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About the StoryThe walls are high, the hole is deep. She is trapped, on a distant planet. Watched. She may not survive. But, she did live.
23rd Place - 22nd Annual Interactive Fiction Competition (2016)
The Breakfast Review
I'm not sure how much of the text is just irrelevant data--maybe it's there for background, maybe it's there to build the mood, but there's too much of it, and anything relevant or important to the story gets lost in it. It doesn't help that most of the time, it looks like the hypertext links are either "click for exposition" or "click for the next page". Occasionally, we have a situation where one needs to hit certain links before the link to the next page is unlocked. It's a valid form of pacing, I suppose, but I think I'd lost enough patience that I couldn't get into it.
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It's a sci fi Gane, with much of it aboard a Star Trek-Esqye vessel (although a small one). It deals with the characters relationship with the crew members.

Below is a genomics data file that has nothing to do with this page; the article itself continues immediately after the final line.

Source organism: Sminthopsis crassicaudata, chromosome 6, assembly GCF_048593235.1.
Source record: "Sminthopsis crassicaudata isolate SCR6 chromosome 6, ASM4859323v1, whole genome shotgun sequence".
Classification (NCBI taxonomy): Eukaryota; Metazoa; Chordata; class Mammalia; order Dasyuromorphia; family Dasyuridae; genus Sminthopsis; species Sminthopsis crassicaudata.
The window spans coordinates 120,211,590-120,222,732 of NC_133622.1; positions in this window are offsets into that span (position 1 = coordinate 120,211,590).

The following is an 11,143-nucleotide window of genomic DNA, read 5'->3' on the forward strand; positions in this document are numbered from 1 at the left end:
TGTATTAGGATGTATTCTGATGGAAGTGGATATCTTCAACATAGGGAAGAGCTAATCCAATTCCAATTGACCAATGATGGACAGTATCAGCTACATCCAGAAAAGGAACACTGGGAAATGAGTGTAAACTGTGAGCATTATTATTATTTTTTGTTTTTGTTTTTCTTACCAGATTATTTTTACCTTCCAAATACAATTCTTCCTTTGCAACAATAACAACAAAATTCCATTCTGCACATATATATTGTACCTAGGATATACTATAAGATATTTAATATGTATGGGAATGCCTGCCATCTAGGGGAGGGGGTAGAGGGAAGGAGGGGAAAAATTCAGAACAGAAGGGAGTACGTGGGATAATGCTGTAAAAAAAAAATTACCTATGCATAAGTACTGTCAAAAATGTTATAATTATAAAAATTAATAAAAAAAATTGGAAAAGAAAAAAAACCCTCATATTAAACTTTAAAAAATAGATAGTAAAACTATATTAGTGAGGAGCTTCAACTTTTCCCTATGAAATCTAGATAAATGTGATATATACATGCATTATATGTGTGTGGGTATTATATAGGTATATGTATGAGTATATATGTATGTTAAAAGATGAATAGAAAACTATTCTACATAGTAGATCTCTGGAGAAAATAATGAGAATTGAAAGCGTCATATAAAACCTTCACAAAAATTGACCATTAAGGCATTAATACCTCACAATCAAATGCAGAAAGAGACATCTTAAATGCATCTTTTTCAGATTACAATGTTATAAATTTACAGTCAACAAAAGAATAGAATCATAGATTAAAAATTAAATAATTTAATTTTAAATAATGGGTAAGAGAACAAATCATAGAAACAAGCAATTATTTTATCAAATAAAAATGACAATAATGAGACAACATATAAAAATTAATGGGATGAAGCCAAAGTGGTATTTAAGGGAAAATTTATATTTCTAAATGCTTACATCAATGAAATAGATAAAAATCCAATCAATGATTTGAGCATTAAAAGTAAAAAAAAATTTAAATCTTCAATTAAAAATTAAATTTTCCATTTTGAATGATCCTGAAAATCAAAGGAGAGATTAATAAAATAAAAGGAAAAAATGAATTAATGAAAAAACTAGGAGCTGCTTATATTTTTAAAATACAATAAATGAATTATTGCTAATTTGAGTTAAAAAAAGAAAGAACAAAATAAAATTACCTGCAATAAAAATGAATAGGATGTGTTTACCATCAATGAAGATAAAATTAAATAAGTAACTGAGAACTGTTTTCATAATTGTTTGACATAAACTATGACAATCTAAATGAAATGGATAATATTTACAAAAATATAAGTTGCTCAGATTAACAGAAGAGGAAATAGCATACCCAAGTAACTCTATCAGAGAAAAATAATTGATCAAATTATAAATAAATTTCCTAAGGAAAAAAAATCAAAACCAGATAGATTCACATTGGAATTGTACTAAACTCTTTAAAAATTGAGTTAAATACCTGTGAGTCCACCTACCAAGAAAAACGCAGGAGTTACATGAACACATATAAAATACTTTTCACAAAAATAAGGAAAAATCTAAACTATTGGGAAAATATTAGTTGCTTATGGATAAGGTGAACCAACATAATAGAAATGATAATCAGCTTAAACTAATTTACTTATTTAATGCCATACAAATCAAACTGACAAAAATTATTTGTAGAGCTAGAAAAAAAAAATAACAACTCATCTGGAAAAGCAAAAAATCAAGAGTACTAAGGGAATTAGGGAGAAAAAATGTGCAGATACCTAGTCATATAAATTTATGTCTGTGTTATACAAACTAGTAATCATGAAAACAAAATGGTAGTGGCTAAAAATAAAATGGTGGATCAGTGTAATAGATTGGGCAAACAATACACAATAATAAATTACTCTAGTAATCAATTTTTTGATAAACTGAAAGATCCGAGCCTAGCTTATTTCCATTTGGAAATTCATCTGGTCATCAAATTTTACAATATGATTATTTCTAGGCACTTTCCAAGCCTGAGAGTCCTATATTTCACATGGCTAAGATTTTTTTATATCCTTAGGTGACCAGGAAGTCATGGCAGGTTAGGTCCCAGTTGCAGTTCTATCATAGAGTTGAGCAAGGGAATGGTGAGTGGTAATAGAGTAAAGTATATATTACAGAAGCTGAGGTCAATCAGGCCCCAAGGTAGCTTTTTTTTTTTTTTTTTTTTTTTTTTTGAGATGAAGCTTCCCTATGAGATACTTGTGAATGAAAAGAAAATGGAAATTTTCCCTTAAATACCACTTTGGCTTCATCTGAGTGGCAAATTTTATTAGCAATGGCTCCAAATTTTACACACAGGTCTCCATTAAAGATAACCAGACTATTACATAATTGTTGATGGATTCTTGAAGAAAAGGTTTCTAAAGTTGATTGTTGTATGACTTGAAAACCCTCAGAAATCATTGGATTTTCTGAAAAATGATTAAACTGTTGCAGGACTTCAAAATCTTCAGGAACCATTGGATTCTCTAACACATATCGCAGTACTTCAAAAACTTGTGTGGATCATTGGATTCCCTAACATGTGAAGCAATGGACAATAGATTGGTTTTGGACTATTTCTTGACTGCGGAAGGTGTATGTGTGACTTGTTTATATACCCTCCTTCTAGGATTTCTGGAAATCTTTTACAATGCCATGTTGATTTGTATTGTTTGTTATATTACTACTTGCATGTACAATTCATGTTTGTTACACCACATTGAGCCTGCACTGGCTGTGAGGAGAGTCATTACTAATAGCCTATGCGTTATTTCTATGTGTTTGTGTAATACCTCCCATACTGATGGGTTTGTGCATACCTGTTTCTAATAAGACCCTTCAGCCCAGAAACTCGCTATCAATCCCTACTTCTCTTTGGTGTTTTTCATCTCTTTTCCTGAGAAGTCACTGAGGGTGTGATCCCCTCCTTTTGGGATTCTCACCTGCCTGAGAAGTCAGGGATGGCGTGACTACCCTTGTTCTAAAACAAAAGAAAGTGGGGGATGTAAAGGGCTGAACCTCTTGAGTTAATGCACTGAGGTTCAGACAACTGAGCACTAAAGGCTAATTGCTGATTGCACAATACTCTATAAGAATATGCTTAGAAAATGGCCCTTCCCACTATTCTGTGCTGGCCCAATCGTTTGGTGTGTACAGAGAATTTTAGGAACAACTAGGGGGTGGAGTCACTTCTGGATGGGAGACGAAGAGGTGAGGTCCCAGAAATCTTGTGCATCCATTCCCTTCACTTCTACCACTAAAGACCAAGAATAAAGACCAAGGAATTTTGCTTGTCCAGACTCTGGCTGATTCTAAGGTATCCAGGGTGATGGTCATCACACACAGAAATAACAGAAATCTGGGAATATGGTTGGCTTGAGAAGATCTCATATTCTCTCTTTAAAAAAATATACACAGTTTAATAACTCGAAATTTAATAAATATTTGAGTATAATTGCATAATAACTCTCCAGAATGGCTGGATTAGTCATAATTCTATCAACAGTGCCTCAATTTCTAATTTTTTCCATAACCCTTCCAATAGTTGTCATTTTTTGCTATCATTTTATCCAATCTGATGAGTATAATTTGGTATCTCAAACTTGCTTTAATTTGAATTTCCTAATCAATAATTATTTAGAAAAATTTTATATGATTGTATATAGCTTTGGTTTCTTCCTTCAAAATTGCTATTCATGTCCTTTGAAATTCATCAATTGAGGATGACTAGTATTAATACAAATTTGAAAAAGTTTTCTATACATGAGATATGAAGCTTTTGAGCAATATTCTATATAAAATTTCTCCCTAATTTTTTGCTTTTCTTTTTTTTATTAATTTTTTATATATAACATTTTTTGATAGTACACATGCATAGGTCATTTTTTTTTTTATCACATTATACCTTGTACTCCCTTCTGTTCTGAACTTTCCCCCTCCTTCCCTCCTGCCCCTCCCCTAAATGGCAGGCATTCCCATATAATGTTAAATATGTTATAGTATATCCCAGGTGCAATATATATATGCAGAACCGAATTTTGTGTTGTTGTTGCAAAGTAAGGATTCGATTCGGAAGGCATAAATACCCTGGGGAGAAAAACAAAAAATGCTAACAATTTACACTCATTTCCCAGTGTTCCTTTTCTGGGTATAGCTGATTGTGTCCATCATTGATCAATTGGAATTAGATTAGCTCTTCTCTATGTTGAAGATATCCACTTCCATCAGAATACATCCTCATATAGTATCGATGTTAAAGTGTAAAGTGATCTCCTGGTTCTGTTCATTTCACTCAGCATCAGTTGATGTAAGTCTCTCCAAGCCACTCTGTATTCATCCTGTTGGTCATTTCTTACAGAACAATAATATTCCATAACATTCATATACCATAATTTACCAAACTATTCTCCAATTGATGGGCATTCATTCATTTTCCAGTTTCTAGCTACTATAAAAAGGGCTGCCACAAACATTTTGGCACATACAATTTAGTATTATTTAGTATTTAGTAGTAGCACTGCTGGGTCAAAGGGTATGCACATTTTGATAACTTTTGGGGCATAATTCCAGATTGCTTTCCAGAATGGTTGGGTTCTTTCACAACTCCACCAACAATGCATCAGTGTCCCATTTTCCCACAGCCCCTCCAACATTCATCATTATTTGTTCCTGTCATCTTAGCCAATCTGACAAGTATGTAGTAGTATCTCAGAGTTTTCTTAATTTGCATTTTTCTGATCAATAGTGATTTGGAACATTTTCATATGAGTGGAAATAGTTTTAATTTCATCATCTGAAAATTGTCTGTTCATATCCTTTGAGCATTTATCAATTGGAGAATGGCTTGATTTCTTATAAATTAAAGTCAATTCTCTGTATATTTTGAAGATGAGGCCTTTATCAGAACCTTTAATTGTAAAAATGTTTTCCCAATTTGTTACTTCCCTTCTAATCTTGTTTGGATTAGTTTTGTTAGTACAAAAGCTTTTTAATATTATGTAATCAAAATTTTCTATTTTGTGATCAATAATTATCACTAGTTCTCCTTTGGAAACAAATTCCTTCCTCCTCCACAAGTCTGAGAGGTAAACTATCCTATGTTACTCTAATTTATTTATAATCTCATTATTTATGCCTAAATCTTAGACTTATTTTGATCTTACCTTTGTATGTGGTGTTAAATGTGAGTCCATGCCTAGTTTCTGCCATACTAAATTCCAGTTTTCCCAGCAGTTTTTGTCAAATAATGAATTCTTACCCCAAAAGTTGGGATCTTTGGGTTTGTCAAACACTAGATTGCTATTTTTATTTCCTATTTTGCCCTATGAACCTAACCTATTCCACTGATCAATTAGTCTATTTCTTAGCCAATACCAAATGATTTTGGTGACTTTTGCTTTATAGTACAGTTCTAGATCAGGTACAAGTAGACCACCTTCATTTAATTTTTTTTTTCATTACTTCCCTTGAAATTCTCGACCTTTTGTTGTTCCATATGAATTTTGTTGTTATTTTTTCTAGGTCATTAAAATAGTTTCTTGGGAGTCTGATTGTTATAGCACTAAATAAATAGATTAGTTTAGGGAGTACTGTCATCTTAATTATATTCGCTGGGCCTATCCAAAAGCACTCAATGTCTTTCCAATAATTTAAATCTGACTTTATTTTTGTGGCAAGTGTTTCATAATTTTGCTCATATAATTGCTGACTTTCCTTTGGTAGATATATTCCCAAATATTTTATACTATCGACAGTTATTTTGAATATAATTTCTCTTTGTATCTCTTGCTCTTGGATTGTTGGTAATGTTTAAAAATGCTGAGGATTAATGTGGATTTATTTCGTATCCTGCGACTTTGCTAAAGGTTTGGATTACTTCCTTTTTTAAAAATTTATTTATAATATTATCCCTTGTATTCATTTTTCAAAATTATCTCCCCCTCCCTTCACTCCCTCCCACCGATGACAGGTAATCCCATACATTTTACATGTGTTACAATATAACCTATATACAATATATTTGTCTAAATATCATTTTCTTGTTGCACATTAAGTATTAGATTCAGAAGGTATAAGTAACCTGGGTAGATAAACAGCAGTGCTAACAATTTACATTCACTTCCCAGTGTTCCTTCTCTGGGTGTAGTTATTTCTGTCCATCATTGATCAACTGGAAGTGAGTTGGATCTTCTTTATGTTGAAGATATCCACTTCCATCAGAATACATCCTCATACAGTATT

There is an overall framing story as well involving recorded memory. As part of the framing story, the early text is purposely stilted and formal.
Characterisation is one of the stronger points of this game. As the PC switches between their own memories and those of the Agent's, the viewpoint characters' affection for their colleagues becomes clear.
I liked the switches between narration styles as well, to distinguish between the two timelines. The banter between the PC and the operator is casual, riddled with jibes at each other; the crew member's narration, in contrast, is stilted, almost, but contributes to a sense of distance - and, if I may say so, alienation. Dimensions are given to the nearest 0.1m; descriptions of dialogue and people are conveyed through lists of adjectives; body parts and bodily functions described as if the narrator wasn't used to them.
It's a slow burn, and I can see where readers might be put off early. The story slips between different timelines. Tenses change, not always consistently. Sometimes there's a wall of text, carrying information that the reader doesn't necessarily need to know. This, at least, is not necessarily bad. It suggests the author has thought about the game universe in depth. But what made me finish playing A Time of Tungsten wasn't the meticulous world building or the thought given to the technology in the world - it was seeing the characters gradually grow and warm to each other.
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